Another happy bike to emerge from our workshop. We've just completed the restoration of this late 1970's mixte vintage bicycle. It was unbranded on arrival so we're yet to find out who built it. There were quite a few brands following a similar spec at that time - although we suspect it's a Raleigh. I thought this would be a good restoration to share with you as it's a contrast to a previous blog we'd written called the Rebirth of the Raleigh All Steel.
The aim with the All Steel was to restore it to shop bought condition while retaining as many of the original parts as we could and sourcing new old stock where we couldn't. The restoration of this bicycle in constrast was about making it road worthy and looking great while working with a smaller budget. The results are still good and the costs are significantly less but it is historically inaccurate and there are noticeable imperfections.
This is how we received the bike. We did also have a complete (ish) box of parts including handlebars, saddle and grips. The frame was sound which is all that really matters but the parts were all well used, the frame had been repainted by hand and it was missing some crucial parts (the obvious being wheels)
The bike was stripped and dismantled before it arrived but it's worth mentioning that this doesn't necessarily make the job easier or quicker. It's common that we'll receive a bike stripped by the owner to save us time without realising that we photograph the bike in detail before stripping it and make a note of the component set up. We have no problem taking on stripped bikes (it's actually good fun to figure out the jigsaw without the picture on the box) but it takes a little longer and will cost more than if we had received the bike whole.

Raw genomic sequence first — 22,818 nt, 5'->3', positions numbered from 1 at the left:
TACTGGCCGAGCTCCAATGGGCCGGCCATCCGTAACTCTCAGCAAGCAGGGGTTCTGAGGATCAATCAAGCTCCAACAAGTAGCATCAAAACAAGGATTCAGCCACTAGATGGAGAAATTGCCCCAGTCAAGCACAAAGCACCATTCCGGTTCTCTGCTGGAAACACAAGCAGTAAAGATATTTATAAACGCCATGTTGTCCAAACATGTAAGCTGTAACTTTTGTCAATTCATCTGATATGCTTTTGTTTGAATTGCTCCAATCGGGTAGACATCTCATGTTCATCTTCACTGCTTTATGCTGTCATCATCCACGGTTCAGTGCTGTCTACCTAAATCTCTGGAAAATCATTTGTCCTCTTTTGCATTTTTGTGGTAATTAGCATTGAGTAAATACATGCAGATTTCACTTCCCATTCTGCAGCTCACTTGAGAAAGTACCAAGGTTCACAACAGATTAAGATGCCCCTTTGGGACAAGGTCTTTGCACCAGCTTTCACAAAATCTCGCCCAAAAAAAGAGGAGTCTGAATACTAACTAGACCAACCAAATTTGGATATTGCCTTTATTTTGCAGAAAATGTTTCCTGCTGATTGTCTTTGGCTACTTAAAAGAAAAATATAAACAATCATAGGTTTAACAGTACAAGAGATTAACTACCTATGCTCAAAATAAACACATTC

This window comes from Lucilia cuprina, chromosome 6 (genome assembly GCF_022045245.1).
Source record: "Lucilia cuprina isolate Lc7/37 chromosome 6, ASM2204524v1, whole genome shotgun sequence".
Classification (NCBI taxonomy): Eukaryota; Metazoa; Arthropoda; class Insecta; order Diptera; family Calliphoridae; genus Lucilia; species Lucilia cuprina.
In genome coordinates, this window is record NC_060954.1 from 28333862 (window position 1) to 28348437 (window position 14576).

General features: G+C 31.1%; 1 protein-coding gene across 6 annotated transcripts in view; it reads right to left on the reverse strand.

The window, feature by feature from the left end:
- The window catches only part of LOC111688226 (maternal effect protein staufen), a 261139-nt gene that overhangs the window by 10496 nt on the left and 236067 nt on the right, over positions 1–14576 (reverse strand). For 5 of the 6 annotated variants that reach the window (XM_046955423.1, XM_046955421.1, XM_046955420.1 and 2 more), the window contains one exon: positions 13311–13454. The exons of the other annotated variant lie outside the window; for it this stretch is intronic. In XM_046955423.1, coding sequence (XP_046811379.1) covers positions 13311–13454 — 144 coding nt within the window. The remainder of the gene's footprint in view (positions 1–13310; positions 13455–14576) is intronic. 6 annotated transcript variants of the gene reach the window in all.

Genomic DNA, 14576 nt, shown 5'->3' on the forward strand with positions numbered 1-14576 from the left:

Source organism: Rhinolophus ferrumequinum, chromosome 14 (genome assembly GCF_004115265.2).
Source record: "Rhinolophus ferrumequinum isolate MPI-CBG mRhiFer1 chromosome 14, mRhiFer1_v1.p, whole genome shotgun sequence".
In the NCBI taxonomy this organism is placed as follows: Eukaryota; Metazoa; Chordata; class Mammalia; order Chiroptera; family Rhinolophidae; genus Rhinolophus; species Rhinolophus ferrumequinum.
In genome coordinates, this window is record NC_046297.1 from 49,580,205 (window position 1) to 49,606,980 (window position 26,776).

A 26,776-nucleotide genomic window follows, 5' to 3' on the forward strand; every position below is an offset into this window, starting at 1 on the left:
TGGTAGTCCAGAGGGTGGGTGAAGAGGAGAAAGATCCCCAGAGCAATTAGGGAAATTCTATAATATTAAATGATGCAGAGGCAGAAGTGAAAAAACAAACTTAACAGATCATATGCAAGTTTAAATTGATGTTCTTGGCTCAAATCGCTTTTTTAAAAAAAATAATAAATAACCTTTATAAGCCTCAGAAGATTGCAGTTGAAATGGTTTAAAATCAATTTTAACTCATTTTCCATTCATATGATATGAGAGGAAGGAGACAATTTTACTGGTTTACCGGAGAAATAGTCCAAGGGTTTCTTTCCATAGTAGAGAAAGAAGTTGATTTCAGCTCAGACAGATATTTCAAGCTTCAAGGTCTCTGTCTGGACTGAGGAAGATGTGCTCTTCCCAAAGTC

Here's a rough break down of what was required to complete the transformation.
Components: Most of the components were good and just needed to be stripped, cleaned and polished. The effect was good although minor imperfections were present.
Frame: The original paint work was metallic but as this is double the cost of gloss finish the decision was taken to colour match the original paintwork in a gloss finish.
Mudguards: Needed a little repairing and were powder coated with the frame.
Wheels: Both wheels are new "off the shelf" alloy with a new chain and cassette. New tyres and tubes.
Forks: Originally these were split chrome forks. This is possible to restore using the traditional methods but it requires the entire fork being chromed to start and then masked off and sprayed after. This was out of budget so instead the forks were powder coated along with the frame and mudguards and then we hand painted the "chrome" area with chrome effect paint. A little time consuming to get a clean line but still much cheaper than the alternative.
In this case the bike was owned locally so it could just be dropped in. We restore bikes globally and can provide an estimate from photos. We'll arrange to have the bike collected and then returned at the end of the job.
If you have a bike that you would like to restore then feel free to get in touch. We are happy to take on work of any level and just as happy to give out advice if you are doing the job yourself. We would also love to see what other work is going on out there so if you have your own restoration it would be great to see your progress.